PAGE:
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Pernicious anaemia presenting as catatonia without signs of anaemia or macrocytosis

  • S. Jauhar (a1), A. Blackett (a2), P. Srireddy (a3) and P. J. McKenna (a4)
Summary

Pernicious anaemia can present with psychiatric symptoms before haematological or neurological manifestations appear. We describe a young woman who presented with insidious onset catatonia without evidence of psychosis or depression. Blood count and mean cell volume were normal and neurological findings were equivocal. Low B12 levels and intrinsic factor antibodies were found only by chance when they were included in a battery of further investigations. B12 replacement was followed by prompt improvement. This case provides an argument for wider screening for B12 deficiency in certain individuals with psychiatric disorders.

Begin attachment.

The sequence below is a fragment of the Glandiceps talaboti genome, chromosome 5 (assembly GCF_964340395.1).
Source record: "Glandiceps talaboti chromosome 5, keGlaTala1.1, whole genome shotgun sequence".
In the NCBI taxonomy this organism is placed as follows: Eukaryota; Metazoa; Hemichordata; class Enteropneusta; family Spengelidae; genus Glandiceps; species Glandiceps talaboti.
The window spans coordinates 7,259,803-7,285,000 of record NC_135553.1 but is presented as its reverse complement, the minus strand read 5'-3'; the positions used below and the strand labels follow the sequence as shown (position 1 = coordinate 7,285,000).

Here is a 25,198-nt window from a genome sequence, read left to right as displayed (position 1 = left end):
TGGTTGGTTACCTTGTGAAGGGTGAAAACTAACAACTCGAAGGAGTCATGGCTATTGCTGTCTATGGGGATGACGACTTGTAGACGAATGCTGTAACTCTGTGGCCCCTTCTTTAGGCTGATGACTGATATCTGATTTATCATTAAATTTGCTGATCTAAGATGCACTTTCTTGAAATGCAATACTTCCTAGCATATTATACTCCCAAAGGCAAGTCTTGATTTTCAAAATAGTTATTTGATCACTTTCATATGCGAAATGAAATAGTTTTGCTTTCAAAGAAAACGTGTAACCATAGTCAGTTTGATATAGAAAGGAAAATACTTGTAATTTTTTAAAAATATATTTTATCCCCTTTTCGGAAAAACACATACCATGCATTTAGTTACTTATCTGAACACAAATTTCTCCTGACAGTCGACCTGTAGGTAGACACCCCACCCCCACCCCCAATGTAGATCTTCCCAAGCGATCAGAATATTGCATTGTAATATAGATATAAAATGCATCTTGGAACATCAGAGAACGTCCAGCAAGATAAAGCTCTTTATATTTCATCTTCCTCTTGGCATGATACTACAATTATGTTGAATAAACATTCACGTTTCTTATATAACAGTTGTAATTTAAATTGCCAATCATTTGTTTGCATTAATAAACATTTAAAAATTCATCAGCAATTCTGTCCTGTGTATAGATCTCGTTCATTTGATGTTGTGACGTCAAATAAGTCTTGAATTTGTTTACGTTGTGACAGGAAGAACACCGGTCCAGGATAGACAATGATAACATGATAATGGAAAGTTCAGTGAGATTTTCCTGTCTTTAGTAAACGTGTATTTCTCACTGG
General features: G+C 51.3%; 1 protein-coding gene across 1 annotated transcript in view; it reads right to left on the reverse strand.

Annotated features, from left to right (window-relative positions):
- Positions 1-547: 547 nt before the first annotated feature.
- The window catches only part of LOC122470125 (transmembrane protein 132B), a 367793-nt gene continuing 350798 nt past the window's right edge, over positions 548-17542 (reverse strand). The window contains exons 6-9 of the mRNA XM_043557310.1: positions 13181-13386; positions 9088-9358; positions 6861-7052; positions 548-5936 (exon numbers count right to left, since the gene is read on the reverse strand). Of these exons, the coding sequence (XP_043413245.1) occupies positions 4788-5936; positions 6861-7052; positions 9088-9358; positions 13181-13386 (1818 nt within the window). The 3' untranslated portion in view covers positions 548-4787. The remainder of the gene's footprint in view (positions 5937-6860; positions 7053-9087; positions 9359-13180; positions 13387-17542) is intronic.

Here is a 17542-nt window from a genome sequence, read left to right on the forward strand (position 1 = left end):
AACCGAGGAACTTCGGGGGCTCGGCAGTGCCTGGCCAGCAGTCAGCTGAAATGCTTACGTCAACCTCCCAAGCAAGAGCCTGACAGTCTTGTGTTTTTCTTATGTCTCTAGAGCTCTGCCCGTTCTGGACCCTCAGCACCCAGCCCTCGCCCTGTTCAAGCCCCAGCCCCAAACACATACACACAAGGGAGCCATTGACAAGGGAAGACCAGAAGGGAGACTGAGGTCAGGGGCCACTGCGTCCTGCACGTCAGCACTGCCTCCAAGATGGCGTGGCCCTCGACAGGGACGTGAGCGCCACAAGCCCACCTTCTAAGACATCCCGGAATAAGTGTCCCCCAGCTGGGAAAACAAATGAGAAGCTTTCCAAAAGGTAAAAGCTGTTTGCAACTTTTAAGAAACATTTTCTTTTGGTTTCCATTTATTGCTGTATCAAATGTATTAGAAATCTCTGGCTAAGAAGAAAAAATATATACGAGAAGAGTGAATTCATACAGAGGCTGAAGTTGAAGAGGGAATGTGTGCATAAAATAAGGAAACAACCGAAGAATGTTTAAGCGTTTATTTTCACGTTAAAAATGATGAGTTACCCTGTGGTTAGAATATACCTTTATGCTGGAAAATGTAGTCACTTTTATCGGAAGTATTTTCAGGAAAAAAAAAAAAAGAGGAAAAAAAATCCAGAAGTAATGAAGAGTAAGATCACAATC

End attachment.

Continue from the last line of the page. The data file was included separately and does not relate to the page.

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Copyright
Corresponding author
S. Jauhar, Hairmyres Hospital, East Kilbride, Lanarkshire, G75 8RG, UK. Email: sameerjauhar@yahoo.co.uk
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None.

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References
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1 Lishman, WA. Organic Psychiatry: The Psychological Consequences of Cerebral Disorder. Blackwell Science, 1998.
2 Berry, N, Sagar, R, Tripathi, BM. Catatonia and other psychiatric symptoms with vitamin B12 deficiency. Acta Psychiatr Scand 2003; 108: 156–9.
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The British Journal of Psychiatry
  • ISSN: 0007-1250
  • EISSN: 1472-1465
  • URL: /core/journals/the-british-journal-of-psychiatry
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Pernicious anaemia presenting as catatonia without signs of anaemia or macrocytosis

  • S. Jauhar (a1), A. Blackett (a2), P. Srireddy (a3) and P. J. McKenna (a4)
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